„Es gibt drei Arten von Pianisten: jüdische Pianisten, homosexuelle Pianisten -- und schlechte Pianisten.“ V. Horowitz

  12. #131
    Senior Member Bulldog's Avatar
    Join Date
    Nov 2013
    Location
    Albuquerque, New Mexico
    Posts
    33,732
    Post Thanks / Like

    Default

    Where is Andras Schiff a Bach legend?

  13. Likes Josquin13 liked this post
  14. #132
    Senior Member
    Join Date
    Nov 2017
    Posts
    314
    Post Thanks / Like

    Default

    (Cziffra) - Excellent post and EXPOSITION of this man's talents - thanks! Well, you also mentioned the "best Beethoven interpreter", and is this (no doubt) Daniel Barenboim? ... Well, I've already put my vote in ... and it's the ONLY one (that I've seen in the poll results) for a man of the past - Schnabel. If you'd ever want to argue/debate that Barenboim is "better" than Schnabel, well, you'll find a rebuttal, from me.

  15. #133
    Senior Member
    Join Date
    Jul 2020
    Posts
    676
    Post Thanks / Like

    Default

    Quote Originally Posted by Dimace View Post
    We could make a list with 100 names, and no one could tell us with evidences who is really the best pianist. Do you know someone who played the Hungarian Dances better then Gyorgy? Nope! (and the Etüdes are from other planet) Do you know someone who played better Liszt than Jorge and Aldo? Nope! And what about the Nocturnes with Engerer and Smeterling? Is better Ravel out there, but Arturo? And who has better touch and is more prolific than Jorge Luis Prats? And what about Roberto (Czidon)? Is he with Wladimir Wladimirovicz the best with Scriabin? Yes they are! And the devine Earl, who demolished with his dexterity every concert hall in his carrier? Isn't the most prolific interpreter of the western world? Yes, together with the mythos Cliburn, who put USA in the pianistic map! And don't forget the best Beethoven interperter, the GREAT Daniel, who is playing ALONE with the Greatest, the GIANT Paul Badura-Skoda, who made the modern Austrian piano school, the Bach legend Andras, the UNIQUE Chopin Master, Cyprien, and the Polish Piano machine, the gigantic Zimerman. AAAA! Where is the Sokolov? etc,etc,... Let us forget about greatness... ALL are GREAT! (under my Master, the one and only Ferenc Liszt).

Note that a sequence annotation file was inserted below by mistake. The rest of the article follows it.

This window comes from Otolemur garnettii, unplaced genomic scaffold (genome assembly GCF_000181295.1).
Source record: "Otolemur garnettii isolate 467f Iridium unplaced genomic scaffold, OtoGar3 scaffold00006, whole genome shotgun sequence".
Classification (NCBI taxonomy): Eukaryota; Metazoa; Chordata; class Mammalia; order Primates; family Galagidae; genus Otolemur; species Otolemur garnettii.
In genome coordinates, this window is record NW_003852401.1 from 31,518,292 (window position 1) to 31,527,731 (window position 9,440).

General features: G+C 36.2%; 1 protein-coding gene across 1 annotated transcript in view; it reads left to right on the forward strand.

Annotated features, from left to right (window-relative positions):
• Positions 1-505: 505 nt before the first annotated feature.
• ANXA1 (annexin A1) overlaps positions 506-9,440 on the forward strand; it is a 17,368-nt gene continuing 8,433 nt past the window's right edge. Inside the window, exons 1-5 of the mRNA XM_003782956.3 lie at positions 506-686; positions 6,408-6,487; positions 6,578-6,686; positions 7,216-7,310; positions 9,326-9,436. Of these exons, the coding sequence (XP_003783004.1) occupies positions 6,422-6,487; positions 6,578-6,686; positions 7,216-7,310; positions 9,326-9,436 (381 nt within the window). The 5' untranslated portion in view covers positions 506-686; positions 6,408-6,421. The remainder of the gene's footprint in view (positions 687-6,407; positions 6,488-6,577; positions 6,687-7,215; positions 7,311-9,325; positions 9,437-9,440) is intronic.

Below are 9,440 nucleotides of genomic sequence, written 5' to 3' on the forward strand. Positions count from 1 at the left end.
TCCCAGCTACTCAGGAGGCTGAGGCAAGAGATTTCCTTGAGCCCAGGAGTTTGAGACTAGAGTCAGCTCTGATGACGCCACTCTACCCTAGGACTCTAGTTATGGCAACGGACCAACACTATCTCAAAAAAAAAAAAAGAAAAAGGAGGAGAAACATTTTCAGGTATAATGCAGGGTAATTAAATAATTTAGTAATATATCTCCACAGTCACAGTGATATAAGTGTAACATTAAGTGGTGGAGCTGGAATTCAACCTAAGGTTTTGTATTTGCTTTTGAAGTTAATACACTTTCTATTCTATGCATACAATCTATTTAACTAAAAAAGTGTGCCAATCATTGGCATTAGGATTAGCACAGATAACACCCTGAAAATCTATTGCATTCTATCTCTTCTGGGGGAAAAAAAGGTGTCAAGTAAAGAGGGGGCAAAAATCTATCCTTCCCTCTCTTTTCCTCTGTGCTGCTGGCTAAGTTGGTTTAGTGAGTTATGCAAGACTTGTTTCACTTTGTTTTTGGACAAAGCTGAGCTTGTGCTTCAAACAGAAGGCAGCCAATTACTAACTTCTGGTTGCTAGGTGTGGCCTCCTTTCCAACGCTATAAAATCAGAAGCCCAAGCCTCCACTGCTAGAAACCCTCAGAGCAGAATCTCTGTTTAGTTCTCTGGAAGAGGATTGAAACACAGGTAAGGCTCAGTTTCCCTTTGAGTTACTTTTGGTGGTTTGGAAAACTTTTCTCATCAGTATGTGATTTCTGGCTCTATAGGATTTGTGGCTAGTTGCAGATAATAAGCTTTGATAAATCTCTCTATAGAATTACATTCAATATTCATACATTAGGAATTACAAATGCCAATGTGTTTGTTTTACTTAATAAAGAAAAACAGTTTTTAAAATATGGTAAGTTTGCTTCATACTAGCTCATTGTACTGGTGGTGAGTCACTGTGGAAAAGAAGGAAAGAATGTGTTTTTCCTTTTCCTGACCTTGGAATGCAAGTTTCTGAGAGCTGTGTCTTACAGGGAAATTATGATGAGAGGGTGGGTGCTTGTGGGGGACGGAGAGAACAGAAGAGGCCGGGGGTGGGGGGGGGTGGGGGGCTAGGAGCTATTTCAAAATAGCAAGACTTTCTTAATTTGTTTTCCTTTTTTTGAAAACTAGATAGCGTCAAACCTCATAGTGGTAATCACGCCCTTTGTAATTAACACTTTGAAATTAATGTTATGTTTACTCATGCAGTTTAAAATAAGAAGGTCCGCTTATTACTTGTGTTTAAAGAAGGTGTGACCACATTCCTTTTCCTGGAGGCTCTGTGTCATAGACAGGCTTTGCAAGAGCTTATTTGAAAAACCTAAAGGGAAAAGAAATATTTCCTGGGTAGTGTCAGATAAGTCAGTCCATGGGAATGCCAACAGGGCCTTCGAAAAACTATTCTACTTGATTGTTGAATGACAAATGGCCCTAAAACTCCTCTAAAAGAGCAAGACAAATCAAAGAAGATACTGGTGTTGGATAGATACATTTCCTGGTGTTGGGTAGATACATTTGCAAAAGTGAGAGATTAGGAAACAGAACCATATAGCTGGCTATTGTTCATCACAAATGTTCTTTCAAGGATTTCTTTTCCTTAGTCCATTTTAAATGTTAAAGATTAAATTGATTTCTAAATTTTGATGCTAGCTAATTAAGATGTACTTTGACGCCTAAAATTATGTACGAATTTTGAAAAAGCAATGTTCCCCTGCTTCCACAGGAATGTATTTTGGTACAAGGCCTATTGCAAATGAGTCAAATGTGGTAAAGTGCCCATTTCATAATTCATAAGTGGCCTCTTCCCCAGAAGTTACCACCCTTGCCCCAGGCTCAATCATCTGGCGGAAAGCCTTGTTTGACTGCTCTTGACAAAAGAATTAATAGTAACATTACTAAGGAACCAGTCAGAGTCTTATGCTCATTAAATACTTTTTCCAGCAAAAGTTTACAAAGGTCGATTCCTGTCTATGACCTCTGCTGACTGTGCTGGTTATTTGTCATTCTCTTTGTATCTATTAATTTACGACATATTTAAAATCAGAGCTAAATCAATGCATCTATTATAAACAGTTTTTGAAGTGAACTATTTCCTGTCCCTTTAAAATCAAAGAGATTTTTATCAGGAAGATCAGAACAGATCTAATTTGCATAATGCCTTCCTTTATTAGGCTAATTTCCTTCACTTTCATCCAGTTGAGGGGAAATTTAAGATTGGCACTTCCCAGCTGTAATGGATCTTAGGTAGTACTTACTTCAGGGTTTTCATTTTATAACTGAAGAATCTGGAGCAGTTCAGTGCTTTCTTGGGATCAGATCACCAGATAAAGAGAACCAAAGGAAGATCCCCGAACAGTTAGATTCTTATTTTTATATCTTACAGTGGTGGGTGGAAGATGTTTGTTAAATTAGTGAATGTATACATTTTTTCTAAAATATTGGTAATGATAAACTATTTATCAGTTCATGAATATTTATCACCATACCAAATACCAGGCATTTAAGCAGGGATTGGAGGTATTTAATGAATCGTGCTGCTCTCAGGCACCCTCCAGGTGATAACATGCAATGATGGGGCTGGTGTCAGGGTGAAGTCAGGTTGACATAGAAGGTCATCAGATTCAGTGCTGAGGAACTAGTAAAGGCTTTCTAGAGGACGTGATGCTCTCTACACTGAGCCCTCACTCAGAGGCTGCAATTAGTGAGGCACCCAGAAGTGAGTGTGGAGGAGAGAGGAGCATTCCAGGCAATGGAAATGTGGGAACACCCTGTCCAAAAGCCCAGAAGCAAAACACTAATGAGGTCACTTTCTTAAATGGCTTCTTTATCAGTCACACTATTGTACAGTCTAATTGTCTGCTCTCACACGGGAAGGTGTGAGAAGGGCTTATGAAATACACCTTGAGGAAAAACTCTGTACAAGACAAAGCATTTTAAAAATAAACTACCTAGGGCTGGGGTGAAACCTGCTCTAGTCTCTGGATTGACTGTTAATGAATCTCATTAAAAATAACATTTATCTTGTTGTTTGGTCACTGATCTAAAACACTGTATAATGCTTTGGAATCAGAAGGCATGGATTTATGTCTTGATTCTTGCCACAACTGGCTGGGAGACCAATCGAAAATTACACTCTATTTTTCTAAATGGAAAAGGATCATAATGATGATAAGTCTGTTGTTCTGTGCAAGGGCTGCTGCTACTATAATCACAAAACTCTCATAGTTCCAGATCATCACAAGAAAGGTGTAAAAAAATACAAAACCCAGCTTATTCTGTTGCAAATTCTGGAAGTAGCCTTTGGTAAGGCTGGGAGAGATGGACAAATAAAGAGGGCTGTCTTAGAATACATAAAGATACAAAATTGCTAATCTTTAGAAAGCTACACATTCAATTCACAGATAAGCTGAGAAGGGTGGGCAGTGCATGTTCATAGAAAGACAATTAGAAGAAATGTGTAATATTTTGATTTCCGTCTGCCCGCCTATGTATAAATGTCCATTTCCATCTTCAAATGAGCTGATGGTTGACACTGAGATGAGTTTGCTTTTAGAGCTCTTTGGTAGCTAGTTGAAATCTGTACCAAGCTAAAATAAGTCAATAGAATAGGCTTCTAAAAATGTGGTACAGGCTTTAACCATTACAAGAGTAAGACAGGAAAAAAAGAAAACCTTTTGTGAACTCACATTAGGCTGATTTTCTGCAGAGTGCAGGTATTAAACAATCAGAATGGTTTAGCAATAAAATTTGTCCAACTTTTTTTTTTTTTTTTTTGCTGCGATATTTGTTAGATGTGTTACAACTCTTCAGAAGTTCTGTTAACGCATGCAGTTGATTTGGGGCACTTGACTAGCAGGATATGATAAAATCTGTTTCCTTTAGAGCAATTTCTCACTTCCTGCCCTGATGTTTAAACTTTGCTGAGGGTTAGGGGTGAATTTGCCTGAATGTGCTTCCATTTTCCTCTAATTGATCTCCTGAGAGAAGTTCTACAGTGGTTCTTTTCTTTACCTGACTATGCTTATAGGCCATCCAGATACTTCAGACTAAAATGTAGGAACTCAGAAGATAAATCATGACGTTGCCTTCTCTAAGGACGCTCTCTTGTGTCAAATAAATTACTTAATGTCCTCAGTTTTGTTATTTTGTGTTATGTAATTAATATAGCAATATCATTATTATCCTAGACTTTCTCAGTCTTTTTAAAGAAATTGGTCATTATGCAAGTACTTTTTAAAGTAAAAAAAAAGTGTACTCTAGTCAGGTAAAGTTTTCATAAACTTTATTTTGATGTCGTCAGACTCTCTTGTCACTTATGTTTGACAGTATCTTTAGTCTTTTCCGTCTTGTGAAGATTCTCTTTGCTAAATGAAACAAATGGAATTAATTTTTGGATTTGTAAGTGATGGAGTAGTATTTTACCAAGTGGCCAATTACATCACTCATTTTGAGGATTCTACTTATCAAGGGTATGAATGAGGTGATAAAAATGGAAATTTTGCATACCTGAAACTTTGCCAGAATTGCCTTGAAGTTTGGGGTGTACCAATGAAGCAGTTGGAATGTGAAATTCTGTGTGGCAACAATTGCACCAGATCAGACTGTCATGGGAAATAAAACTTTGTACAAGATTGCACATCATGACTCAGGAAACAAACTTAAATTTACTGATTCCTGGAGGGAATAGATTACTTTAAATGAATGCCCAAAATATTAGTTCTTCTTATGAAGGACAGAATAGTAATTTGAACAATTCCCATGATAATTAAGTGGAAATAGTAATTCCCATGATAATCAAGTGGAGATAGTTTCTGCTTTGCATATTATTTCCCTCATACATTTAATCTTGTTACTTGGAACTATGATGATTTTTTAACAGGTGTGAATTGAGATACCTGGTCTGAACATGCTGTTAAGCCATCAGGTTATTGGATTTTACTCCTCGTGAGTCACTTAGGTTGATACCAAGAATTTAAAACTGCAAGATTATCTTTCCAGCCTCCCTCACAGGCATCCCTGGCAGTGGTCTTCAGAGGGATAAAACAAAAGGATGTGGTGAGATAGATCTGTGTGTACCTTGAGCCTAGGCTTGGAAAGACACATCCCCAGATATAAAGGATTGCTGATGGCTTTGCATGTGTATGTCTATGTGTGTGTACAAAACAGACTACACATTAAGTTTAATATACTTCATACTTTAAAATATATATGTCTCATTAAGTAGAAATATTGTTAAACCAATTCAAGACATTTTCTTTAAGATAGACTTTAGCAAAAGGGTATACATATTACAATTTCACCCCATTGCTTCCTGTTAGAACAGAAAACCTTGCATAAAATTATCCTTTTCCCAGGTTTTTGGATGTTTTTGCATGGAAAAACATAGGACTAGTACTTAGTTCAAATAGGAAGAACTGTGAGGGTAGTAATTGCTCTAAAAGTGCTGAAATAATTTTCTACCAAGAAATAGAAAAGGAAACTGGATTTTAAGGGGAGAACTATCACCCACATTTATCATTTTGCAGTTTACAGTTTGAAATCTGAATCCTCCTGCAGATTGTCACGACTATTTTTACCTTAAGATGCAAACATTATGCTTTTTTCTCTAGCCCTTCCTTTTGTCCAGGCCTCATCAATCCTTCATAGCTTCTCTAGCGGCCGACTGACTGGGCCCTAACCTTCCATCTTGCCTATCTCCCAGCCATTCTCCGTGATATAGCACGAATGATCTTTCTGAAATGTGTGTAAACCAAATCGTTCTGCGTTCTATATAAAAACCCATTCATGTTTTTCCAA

Cziffra's approach Chopin etudes is turning them into Hungarian rhapsody. But you can't fault him for his vulgarity because his virtuosity is too extraordinary. I still think it's best not to apply such monstrous virtuosity to such delicate work (he is not producing great sound in many of these etudes).
    Last edited by UniversalTuringMachine; Jul-18-2020 at 01:31.

  16. Likes Cortot, Dimace liked this post
  17. #134
    New Member
    Join Date
    May 2020
    Posts
    10
    Post Thanks / Like

    Default

    Not pretending of course to reply the original question -I find it impossible to mention only one name without taking into account different eras, recording techniques, (especially) repertoires, etc- I would like to add two IMHO absolutely outstanding pianists not yet mentioned in this thread: JUANA ZAYAS and IVAN MORAVEC. Great masters, and both have the added bonus of modern recording technique, that allow us to listen all the nuances in their playing. Also I find them very consistent (even if Zayas recorded output maybe a bit thin). Sorry for my poor English writing….

  18. #135
    Junior Member
    Join Date
    Feb 2014
    Posts
    35
    Post Thanks / Like

    Default

    Quote Originally Posted by UniversalTuringMachine View Post
    Another great Liszt player (French school) that flys under the radar is Jean Doyen, his La leggierezza is pristine, elegant, silky, and exquisite. You just don't hear this type of jeu perle playing anymore. The Russian school has became dominant to take advantage of huge sonority produced by the grand concert piano.
    I agree Doyen is a really good pianist, his Faure and Chopin recordings are also successful. He was actually a teacher, maybe that's why it's not known much. There are very good pianists and teacher from the French school that are not spoken today: Edouard Risler, Marguerite Long, Marcel Ciampi, Yvonne Lefebure, Lazare-Levy, Thierry de Brunhoff etc...

    Especially Risler is one of the biggest but few and poor quality record legacy. At the same time, he was Cortot's favorite and inspired pianist. Marguerite Long was very close to names like Ravel, Faure and Debussy. She was the most important piano teacher with Cortot in France. Her Ravel, Debussy, Chopin, Faure and Mozart recordings are wonderful, Ravel concerto recording dedicated to her should be especially listened to. Jean Doyen is also her student.
    Last edited by Cortot; Jul-18-2020 at 09:17.

Page 9 of 13 FirstFirst ... 5678910111213 LastLast

Posting Permissions

  • You may not post new threads
  • You may not post replies
  • You may not post attachments
  • You may not edit your posts
  •